Dyeignosis

Dyeignosis
Vincent van Gogh: Sorrowing Old Man (At Eternity's Gate) (1890)
"I am my Dyeignosis, which I acknowledge has been the death of my former self."

I have lived most of my life Dyeignosis-free. This state left me with what many might consider a thin identity, for I found myself unable to sort myself into any of the more popular categories. Allergic to nothing that I knew of, I roamed free of imposed restrictions, enthusiastically joining the Gluten Appreciation Society. I freely consumed peanuts at will. True, through the eighties, during the height of the now-infamous cholesterol terror, I subsisted on skinless chicken breasts and oat groats, but before and after I put most omnivores to shame. I avoided soda pop and fast food, not due to any externally-mandated restrictions, but thanks to what I imagined to have been a refined palate and uncommon sense. While diagnosed with high cholesterol, my identity changed. I became a pre-avenging angel, steadfastly refusing pork and beef, charged with protecting my sacred health. My cholesterol numbers never wavered, regardless of my prescription or exercise routine, and when that life-preserving prescription was recalled as a danger to my health, my doctor and I decided to rescind the earlier dire diagnosis. I slowly re-entered the general population without further restrictions. Once that Dyeignosis devolved back into a recognition of a personal eccentricity, that miserly portion of me withered and disappeared, opening twenty-five years of near perfect health and serenity.

Later, The Muse encouraged me, as only The Muse can encourage anyone, to submit to fresh dyeignoses.
My blood pressure tested high prior to a surgical procedure, and, as she implored, I wasn't getting any younger. Over two years and a raft of different prescription experiments later, my blood pressure still registers highish, though slightly less consistently so. I rather religiously swallow my pills, which have morphed into the only evidence of any illness I've ever experienced. I have become my Dyeignosis, as confirmed twice daily as I swallow my pills, which provide me a sense of belonging to a community of other similar sufferers, who, like me, apparently most virulently suffer from their dyeignoses. I now belong to that select community, the members of which punctuate their identity with medications they cannot pronounce which provide questionable efficacy, more defined by our prescriptions' side-effects than by any other element of our identity.

My doctor friend tells me that high blood pressure might be treatable but isn't usually curable, so this Dyeignosis becomes a life-long companion. I swallow my prescriptions without any intention of one day ceasing the regimen. I am not the man I used to be, but a cyborg being now, one designated dependent upon outside forces to sustain myself; no longer any kind of island. I expect to suffer from this Dyeignosis until at least my dying day, never further than half a day away from another small handful of life-sustaining pills; on permanent life-support. Something happened to this once proudly independent fellow when he started growing accustomed to taking the yellow pills each morning and evening. He lines up his prescriptions in order, because he cannot tell one from the other except by imprinting upon their bottles' pattern of arrangement. When the pharmacist asks which prescription needs refilled, I can never recall. I respond by mumbling that I think it's the one that's all consonants (they're all all consonants!) except for the oddly-positioned Y in the middle of it. Do not ask me to say the name, for the name most closely resembles a cytokine storm, perhaps Serbo-Croatian, and fundamentally unspeakable. I no longer recall what any of those pills are supposed to do, I just accept that they have become a central part of my identity. I have become my Dyeignosis.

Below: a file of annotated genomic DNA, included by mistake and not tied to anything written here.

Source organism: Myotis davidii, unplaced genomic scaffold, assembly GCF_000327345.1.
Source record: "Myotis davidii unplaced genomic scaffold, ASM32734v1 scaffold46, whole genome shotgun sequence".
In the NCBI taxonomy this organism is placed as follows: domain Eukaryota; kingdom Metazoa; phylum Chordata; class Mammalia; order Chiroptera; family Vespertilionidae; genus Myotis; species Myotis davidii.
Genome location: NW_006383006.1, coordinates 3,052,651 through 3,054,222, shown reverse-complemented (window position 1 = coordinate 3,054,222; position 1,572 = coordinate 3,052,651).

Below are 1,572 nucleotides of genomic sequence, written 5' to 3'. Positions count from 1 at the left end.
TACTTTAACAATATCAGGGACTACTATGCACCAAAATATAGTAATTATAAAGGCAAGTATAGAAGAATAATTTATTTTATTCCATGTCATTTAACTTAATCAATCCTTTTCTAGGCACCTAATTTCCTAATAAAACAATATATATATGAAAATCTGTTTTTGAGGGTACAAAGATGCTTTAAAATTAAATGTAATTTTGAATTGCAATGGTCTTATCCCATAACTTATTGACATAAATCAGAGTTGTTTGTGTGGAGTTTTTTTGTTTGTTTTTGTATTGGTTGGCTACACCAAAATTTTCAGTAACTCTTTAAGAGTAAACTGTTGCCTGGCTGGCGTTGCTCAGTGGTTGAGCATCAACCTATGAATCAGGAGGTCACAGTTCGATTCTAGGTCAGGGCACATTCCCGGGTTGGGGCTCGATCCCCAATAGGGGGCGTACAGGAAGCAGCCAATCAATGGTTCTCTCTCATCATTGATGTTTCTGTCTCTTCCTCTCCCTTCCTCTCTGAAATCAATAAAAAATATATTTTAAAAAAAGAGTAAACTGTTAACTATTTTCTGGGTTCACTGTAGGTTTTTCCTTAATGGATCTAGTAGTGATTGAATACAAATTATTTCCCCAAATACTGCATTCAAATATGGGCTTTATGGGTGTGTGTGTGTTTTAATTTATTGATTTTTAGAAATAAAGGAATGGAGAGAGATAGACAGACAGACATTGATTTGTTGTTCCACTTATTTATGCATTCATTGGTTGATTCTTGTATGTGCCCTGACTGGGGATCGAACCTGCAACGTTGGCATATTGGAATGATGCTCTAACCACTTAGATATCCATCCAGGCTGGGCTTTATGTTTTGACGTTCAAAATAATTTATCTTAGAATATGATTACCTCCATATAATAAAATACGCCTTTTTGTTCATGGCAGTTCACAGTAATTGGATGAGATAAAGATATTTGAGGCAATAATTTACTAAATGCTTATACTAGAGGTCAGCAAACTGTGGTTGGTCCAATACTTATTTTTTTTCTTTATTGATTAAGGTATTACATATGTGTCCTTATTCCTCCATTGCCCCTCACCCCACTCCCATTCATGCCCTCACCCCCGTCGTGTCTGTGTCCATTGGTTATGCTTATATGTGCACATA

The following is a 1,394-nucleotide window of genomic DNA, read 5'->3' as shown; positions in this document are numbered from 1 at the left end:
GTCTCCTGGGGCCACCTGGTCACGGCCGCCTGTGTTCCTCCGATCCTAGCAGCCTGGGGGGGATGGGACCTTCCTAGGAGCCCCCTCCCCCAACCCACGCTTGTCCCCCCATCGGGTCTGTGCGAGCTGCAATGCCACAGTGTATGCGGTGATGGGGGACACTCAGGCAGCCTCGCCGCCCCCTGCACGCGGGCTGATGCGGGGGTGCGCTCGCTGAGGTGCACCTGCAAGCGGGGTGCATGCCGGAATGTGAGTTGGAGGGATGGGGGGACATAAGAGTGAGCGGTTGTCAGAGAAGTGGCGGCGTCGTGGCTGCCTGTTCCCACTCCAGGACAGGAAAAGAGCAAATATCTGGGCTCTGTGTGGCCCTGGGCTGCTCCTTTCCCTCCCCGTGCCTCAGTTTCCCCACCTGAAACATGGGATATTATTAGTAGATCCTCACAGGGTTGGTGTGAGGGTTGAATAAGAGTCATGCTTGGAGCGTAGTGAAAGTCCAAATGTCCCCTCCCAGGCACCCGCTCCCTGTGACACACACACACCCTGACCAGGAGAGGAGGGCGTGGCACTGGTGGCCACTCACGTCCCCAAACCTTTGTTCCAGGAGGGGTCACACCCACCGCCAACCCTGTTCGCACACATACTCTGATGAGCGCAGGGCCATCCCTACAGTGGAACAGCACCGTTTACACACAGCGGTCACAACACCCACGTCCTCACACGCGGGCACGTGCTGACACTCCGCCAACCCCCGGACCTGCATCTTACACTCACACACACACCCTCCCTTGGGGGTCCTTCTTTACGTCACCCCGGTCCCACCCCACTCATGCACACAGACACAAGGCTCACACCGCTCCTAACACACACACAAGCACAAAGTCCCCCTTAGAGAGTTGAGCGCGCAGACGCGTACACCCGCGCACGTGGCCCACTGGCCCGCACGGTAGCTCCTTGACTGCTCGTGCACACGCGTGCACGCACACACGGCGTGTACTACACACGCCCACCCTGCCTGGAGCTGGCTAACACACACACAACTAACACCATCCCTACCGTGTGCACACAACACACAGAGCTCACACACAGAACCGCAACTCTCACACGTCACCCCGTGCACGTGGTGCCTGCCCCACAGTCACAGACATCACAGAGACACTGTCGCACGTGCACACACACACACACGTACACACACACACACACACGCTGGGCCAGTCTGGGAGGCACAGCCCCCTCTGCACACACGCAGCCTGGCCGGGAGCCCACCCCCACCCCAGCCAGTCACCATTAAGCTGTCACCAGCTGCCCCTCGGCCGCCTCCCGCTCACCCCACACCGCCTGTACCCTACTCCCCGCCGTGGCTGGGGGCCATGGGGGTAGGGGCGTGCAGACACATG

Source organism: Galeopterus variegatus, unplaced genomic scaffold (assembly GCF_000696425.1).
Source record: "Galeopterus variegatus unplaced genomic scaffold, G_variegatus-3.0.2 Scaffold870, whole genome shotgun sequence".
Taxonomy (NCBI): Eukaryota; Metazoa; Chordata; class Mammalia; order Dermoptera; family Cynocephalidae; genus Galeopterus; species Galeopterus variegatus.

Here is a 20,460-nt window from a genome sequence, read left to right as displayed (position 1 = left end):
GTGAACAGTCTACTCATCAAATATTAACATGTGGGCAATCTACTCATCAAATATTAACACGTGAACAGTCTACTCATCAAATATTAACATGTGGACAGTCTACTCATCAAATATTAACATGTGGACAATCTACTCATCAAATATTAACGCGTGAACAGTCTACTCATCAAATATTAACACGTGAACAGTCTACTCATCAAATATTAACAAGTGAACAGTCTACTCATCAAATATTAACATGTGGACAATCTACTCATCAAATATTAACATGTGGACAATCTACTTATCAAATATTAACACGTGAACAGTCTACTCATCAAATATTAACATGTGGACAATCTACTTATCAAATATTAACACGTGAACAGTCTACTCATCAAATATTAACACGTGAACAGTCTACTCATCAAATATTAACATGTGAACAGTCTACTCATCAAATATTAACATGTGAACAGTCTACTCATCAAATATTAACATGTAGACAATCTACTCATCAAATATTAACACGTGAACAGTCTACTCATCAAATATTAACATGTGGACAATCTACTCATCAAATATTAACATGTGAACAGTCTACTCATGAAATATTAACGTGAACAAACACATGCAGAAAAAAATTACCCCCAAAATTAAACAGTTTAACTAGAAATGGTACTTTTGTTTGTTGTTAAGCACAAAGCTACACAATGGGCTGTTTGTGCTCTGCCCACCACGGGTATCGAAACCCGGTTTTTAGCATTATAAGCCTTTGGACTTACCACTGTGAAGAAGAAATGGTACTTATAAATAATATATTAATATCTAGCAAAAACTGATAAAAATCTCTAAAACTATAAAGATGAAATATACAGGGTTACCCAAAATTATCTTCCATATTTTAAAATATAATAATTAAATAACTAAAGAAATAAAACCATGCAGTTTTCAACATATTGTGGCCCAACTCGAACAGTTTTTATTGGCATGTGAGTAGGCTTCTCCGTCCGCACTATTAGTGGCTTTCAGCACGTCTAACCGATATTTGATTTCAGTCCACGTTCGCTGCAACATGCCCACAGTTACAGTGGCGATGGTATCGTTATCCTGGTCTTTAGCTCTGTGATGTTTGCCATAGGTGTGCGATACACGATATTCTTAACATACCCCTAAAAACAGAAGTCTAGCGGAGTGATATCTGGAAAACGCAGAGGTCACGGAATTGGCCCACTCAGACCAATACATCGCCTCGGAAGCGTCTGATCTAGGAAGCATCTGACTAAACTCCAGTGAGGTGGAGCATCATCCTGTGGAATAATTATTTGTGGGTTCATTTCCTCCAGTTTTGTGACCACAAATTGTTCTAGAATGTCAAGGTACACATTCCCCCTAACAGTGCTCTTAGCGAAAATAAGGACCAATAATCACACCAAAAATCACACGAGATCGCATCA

How else might any one of us tell each other apart? He's a statin and I'm a whateveryoucallit, finally secure in our later life-imposed identities. I honestly pity those diagnosed with gluten and ground nut sensitivities, for theirs seems a sorry state of affairs, chased off peanut butter on toast, perhaps the most versatile breakfast, lunch, and dinner ever devised. And who could live without pasta? My cohorts just swallow pills. Others scrupulously parse their diets, maintaining their personal list of no-nos more religiously than they worship any god. I am my Dyeignosis, which I acknowledge has been the death of my former self. I rush upstairs to my pill display after breakfast and dinner every day to remind myself of who I used to be when I would just sit myself down to eat, never thinking of any subsequent ritual haunting me. Now I slink between my supper and the bathroom sink, cover my palm while pouring a drink of water to wash down one oval and two golden brown, my Dyeignosis going down.

©2020 by David A. Schmaltz - all rights reserved








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